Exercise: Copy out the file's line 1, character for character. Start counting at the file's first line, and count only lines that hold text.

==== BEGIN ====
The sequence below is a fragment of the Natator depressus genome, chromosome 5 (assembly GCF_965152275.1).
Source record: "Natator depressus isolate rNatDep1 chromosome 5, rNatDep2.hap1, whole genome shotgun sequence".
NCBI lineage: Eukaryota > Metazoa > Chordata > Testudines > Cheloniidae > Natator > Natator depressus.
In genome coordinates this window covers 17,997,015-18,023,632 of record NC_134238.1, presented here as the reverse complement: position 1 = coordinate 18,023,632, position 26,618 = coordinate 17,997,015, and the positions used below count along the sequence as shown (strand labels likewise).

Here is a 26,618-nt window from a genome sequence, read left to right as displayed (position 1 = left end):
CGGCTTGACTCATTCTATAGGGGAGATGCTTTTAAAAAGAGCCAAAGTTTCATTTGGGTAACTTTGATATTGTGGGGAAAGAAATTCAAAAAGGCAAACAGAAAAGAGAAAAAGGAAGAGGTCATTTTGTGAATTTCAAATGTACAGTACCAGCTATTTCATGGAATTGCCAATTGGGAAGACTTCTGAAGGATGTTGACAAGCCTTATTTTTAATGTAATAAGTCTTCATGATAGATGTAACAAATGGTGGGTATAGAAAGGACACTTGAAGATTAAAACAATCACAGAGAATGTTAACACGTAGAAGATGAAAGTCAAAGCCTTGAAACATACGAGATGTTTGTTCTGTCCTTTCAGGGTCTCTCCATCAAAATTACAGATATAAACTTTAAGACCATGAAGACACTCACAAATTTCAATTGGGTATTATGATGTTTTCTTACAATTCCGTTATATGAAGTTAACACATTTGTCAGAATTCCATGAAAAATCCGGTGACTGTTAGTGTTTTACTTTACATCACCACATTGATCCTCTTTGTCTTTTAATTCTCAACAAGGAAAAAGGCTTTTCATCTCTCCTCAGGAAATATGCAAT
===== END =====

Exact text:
The sequence below is a fragment of the Natator depressus genome, chromosome 5 (assembly GCF_965152275.1).